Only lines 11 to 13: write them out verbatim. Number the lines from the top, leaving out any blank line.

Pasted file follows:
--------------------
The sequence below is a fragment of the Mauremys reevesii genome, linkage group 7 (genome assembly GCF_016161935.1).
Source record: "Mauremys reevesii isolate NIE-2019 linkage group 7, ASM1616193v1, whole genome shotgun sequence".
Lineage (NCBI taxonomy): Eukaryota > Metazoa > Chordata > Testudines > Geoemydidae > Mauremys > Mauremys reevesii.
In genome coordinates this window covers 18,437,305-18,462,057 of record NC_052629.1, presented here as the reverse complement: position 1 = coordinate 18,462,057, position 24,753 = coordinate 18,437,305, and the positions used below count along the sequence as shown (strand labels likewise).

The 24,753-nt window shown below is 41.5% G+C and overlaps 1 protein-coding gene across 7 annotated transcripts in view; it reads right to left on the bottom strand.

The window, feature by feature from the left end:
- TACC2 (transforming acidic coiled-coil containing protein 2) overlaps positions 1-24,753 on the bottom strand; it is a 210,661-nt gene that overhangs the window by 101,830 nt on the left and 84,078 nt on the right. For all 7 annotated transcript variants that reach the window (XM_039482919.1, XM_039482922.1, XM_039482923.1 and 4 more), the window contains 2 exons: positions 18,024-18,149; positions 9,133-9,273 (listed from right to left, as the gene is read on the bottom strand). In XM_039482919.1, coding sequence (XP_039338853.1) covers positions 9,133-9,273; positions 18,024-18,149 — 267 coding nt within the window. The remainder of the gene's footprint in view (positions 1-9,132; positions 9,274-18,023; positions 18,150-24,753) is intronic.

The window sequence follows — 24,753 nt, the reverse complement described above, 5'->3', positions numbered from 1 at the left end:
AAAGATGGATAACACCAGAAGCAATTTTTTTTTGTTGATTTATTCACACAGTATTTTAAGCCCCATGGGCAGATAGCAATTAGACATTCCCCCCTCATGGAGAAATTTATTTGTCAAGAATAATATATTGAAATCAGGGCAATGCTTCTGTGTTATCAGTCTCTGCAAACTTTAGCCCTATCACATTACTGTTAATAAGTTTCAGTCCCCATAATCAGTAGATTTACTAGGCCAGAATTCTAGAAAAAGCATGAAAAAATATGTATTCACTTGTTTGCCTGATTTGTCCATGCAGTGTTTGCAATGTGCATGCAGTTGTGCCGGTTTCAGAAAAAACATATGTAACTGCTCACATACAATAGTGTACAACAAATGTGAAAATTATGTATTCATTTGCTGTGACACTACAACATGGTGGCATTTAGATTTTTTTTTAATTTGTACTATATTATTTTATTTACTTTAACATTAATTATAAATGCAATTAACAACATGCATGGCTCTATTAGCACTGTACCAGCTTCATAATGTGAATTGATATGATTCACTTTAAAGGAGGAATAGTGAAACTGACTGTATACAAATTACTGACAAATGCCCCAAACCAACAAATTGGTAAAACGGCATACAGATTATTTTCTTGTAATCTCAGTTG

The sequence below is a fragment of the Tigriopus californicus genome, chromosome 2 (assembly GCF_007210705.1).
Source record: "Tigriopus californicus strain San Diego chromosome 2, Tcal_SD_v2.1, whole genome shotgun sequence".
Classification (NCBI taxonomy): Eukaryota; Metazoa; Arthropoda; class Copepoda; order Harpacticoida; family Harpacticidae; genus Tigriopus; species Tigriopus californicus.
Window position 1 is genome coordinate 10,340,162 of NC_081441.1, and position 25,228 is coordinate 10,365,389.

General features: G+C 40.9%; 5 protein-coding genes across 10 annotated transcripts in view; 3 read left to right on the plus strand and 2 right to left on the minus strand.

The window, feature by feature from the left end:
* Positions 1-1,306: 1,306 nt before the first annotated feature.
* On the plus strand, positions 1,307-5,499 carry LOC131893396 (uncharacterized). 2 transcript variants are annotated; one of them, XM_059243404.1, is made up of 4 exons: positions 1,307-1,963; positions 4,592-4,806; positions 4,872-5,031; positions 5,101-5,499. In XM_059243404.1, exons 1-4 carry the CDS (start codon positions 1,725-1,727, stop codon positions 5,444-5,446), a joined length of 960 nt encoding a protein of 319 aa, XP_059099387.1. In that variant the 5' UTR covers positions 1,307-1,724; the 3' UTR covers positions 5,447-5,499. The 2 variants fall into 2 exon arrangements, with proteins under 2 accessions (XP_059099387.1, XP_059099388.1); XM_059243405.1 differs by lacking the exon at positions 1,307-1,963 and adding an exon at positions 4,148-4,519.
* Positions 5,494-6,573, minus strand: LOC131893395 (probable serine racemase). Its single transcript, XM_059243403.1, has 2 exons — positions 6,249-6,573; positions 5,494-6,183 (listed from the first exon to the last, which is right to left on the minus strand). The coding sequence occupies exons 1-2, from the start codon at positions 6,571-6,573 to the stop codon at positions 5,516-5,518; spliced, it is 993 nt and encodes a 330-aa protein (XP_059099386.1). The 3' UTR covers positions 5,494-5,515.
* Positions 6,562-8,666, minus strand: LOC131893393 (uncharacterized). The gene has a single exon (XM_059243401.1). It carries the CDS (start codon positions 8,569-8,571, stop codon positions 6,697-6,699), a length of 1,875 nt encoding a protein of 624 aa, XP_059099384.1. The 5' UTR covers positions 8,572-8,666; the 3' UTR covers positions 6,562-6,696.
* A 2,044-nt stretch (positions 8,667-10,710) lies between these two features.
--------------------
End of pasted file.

Source record: "Tigriopus californicus strain San Diego chromosome 2, Tcal_SD_v2.1, whole genome shotgun sequence".
Classification (NCBI taxonomy): Eukaryota; Metazoa; Arthropoda; class Copepoda; order Harpacticoida; family Harpacticidae; genus Tigriopus; species Tigriopus californicus.
Window position 1 is genome coordinate 10,340,162 of NC_081441.1, and position 25,228 is coordinate 10,365,389.